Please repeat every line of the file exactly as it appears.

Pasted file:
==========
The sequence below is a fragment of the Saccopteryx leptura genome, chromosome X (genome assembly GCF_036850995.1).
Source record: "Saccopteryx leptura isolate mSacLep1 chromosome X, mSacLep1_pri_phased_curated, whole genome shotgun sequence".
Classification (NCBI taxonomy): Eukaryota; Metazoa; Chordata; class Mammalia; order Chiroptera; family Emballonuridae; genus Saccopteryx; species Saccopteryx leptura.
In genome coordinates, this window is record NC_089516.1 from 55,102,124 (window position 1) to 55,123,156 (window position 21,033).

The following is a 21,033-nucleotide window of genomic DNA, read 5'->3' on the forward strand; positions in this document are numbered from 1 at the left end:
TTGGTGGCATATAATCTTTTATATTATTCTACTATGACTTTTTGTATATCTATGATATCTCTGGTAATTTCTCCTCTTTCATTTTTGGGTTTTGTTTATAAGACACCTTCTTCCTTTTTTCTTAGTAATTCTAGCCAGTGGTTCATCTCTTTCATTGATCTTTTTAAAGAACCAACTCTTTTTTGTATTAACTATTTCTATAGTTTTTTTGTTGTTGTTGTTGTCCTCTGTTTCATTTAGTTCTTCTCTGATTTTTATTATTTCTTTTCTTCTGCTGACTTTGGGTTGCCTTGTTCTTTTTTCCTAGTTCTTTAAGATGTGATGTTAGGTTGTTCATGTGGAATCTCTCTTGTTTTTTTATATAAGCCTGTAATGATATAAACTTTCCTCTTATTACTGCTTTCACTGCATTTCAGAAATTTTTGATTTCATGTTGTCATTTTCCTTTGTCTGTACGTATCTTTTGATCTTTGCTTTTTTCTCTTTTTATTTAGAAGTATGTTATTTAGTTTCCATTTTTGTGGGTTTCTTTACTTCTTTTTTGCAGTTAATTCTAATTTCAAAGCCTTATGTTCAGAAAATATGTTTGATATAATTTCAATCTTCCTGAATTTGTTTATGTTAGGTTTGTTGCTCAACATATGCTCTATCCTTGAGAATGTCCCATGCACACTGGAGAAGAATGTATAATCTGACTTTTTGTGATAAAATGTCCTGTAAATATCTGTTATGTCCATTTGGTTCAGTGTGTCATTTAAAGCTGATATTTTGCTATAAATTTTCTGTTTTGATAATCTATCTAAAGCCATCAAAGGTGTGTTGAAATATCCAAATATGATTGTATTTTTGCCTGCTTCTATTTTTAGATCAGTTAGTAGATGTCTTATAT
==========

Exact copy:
The sequence below is a fragment of the Saccopteryx leptura genome, chromosome X (genome assembly GCF_036850995.1).
Source record: "Saccopteryx leptura isolate mSacLep1 chromosome X, mSacLep1_pri_phased_curated, whole genome shotgun sequence".
Classification (NCBI taxonomy): Eukaryota; Metazoa; Chordata; class Mammalia; order Chiroptera; family Emballonuridae; genus Saccopteryx; species Saccopteryx leptura.
In genome coordinates, this window is record NC_089516.1 from 55,102,124 (window position 1) to 55,123,156 (window position 21,033).

The following is a 21,033-nucleotide window of genomic DNA, read 5'->3' on the forward strand; positions in this document are numbered from 1 at the left end:
TTGGTGGCATATAATCTTTTATATTATTCTACTATGACTTTTTGTATATCTATGATATCTCTGGTAATTTCTCCTCTTTCATTTTTGGGTTTTGTTTATAAGACACCTTCTTCCTTTTTTCTTAGTAATTCTAGCCAGTGGTTCATCTCTTTCATTGATCTTTTTAAAGAACCAACTCTTTTTTGTATTAACTATTTCTATAGTTTTTTTGTTGTTGTTGTTGTCCTCTGTTTCATTTAGTTCTTCTCTGATTTTTATTATTTCTTTTCTTCTGCTGACTTTGGGTTGCCTTGTTCTTTTTTCCTAGTTCTTTAAGATGTGATGTTAGGTTGTTCATGTGGAATCTCTCTTGTTTTTTTATATAAGCCTGTAATGATATAAACTTTCCTCTTATTACTGCTTTCACTGCATTTCAGAAATTTTTGATTTCATGTTGTCATTTTCCTTTGTCTGTACGTATCTTTTGATCTTTGCTTTTTTCTCTTTTTATTTAGAAGTATGTTATTTAGTTTCCATTTTTGTGGGTTTCTTTACTTCTTTTTTGCAGTTAATTCTAATTTCAAAGCCTTATGTTCAGAAAATATGTTTGATATAATTTCAATCTTCCTGAATTTGTTTATGTTAGGTTTGTTGCTCAACATATGCTCTATCCTTGAGAATGTCCCATGCACACTGGAGAAGAATGTATAATCTGACTTTTTGTGATAAAATGTCCTGTAAATATCTGTTATGTCCATTTGGTTCAGTGTGTCATTTAAAGCTGATATTTTGCTATAAATTTTCTGTTTTGATAATCTATCTAAAGCCATCAAAGGTGTGTTGAAATATCCAAATATGATTGTATTTTTGCCTGCTTCTATTTTTAGATCAGTTAGTAGATGTCTTATAT